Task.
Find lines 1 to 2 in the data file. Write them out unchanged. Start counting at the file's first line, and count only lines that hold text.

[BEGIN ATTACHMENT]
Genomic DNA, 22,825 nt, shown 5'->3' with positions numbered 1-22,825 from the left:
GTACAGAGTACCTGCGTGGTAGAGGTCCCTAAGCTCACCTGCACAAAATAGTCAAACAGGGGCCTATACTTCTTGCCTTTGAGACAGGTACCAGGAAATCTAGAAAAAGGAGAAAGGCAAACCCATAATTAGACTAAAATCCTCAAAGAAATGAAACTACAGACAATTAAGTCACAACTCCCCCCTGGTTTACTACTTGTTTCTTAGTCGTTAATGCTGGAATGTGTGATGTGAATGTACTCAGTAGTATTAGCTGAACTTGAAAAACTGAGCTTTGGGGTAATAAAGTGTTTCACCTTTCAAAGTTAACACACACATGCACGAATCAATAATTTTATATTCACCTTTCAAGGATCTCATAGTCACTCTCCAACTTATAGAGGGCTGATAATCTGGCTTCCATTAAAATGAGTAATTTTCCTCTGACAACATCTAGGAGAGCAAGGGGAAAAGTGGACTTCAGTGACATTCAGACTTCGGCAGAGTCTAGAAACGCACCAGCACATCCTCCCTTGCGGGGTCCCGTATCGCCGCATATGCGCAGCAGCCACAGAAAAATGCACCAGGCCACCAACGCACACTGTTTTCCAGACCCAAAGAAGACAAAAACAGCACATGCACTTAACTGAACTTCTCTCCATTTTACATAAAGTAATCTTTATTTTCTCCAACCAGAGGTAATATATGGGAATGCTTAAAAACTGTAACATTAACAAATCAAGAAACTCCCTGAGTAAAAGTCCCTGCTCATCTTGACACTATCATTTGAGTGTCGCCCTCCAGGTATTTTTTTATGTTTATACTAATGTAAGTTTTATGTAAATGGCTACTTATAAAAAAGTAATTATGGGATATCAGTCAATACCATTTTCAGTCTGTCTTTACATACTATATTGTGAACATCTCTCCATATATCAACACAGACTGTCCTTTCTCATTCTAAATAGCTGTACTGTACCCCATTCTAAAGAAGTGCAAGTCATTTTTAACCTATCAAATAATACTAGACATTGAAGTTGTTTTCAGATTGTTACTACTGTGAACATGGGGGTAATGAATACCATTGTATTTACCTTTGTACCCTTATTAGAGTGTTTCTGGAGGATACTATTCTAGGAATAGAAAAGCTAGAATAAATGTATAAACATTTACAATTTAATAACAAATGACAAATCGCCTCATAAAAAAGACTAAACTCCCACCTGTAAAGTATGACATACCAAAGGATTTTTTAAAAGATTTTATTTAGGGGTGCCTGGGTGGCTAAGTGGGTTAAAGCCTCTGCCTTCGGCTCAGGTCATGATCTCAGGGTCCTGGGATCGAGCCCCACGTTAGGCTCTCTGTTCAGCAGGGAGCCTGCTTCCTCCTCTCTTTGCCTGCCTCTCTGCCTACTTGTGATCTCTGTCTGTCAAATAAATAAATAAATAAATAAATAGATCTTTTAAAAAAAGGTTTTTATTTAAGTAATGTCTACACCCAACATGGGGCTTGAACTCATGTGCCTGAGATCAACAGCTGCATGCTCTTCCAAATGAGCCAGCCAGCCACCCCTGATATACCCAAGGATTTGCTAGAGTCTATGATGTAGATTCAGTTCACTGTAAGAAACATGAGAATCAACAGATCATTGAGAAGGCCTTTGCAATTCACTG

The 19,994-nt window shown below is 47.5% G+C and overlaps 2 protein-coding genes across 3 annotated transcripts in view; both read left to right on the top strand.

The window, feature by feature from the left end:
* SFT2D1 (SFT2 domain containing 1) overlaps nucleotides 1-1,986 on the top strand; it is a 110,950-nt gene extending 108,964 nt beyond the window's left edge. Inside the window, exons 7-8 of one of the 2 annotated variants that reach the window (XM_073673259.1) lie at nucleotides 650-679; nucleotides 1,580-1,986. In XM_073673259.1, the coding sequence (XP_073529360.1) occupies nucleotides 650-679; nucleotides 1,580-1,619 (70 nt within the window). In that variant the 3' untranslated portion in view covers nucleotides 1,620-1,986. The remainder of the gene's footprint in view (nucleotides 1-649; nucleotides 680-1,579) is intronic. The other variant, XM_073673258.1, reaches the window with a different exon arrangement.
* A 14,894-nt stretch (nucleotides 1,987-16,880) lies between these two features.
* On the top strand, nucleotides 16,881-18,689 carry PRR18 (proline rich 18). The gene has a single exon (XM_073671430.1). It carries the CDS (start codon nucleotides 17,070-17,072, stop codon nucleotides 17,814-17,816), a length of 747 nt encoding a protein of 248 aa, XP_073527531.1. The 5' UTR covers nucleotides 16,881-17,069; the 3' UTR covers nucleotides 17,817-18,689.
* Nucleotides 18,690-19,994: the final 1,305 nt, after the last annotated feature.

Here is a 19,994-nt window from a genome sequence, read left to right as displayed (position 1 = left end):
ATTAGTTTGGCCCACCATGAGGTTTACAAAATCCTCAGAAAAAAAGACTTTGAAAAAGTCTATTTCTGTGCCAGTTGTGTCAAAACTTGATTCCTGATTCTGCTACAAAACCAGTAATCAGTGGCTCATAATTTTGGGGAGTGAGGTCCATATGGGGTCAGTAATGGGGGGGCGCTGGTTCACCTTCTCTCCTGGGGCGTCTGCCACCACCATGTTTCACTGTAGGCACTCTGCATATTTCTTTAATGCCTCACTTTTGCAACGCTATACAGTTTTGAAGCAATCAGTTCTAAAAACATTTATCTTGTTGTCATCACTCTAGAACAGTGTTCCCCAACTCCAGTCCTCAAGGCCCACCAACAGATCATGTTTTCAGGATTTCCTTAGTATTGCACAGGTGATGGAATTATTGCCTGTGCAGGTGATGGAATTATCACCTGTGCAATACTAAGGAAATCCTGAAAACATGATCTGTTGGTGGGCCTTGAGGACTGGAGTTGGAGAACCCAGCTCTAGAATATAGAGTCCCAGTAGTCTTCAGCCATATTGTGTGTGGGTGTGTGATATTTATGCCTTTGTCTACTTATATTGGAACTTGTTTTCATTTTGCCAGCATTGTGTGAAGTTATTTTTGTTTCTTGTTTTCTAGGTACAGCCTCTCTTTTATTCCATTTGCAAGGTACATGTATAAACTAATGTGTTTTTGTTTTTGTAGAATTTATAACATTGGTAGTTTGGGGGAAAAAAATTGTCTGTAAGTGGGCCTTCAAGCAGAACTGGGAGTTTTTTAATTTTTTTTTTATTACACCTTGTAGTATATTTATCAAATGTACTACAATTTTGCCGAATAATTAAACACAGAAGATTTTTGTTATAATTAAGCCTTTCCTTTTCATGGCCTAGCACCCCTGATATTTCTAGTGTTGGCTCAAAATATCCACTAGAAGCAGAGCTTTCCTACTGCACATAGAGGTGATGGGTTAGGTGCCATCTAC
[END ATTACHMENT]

Genomic DNA, 22,825 nt, shown 5'->3' with positions numbered 1-22,825 from the left:
GTACAGAGTACCTGCGTGGTAGAGGTCCCTAAGCTCACCTGCACAAAATAGTCAAACAGGGGCCTATACTTCTTGCCTTTGAGACAGGTACCAGGAAATCTAGAAAAAGGAGAAAGGCAAACCCATAATTAGACTAAAATCCTCAAAGAAATGAAACTACAGACAATTAAGTCACAACTCCCCCCTGGTTTACTACTTGTTTCTTAGTCGTTAATGCTGGAATGTGTGATGTGAATGTACTCAGTAGTATTAGCTGAACTTGAAAAACTGAGCTTTGGGGTAATAAAGTGTTTCACCTTTCAAAGTTAACACACACATGCACGAATCAATAATTTTATATTCACCTTTCAAGGATCTCATAGTCACTCTCCAACTTATAGAGGGCTGATAATCTGGCTTCCATTAAAATGAGTAATTTTCCTCTGACAACATCTAGGAGAGCAAGGGGAAAAGTGGACTTCAGTGACATTCAGACTTCGGCAGAGTCTAGAAACGCACCAGCACATCCTCCCTTGCGGGGTCCCGTATCGCCGCATATGCGCAGCAGCCACAGAAAAATGCACCAGGCCACCAACGCACACTGTTTTCCAGACCCAAAGAAGACAAAAACAGCACATGCACTTAACTGAACTTCTCTCCATTTTACATAAAGTAATCTTTATTTTCTCCAACCAGAGGTAATATATGGGAATGCTTAAAAACTGTAACATTAACAAATCAAGAAACTCCCTGAGTAAAAGTCCCTGCTCATCTTGACACTATCATTTGAGTGTCGCCCTCCAGGTATTTTTTTATGTTTATACTAATGTAAGTTTTATGTAAATGGCTACTTATAAAAAAGTAATTATGGGATATCAGTCAATACCATTTTCAGTCTGTCTTTACATACTATATTGTGAACATCTCTCCATATATCAACACAGACTGTCCTTTCTCATTCTAAATAGCTGTACTGTACCCCATTCTAAAGAAGTGCAAGTCATTTTTAACCTATCAAATAATACTAGACATTGAAGTTGTTTTCAGATTGTTACTACTGTGAACATGGGGGTAATGAATACCATTGTATTTACCTTTGTACCCTTATTAGAGTGTTTCTGGAGGATACTATTCTAGGAATAGAAAAGCTAGAATAAATGTATAAACATTTACAATTTAATAACAAATGACAAATCGCCTCATAAAAAAGACTAAACTCCCACCTGTAAAGTATGACATACCAAAGGATTTTTTAAAAGATTTTATTTAGGGGTGCCTGGGTGGCTAAGTGGGTTAAAGCCTCTGCCTTCGGCTCAGGTCATGATCTCAGGGTCCTGGGATCGAGCCCCACGTTAGGCTCTCTGTTCAGCAGGGAGCCTGCTTCCTCCTCTCTTTGCCTGCCTCTCTGCCTACTTGTGATCTCTGTCTGTCAAATAAATAAATAAATAAATAAATAGATCTTTTAAAAAAAGGTTTTTATTTAAGTAATGTCTACACCCAACATGGGGCTTGAACTCATGTGCCTGAGATCAACAGCTGCATGCTCTTCCAAATGAGCCAGCCAGCCACCCCTGATATACCCAAGGATTTGCTAGAGTCTATGATGTAGATTCAGTTCACTGTAAGAAACATGAGAATCAACAGATCATTGAGAAGGCCTTTGCAATTCACTG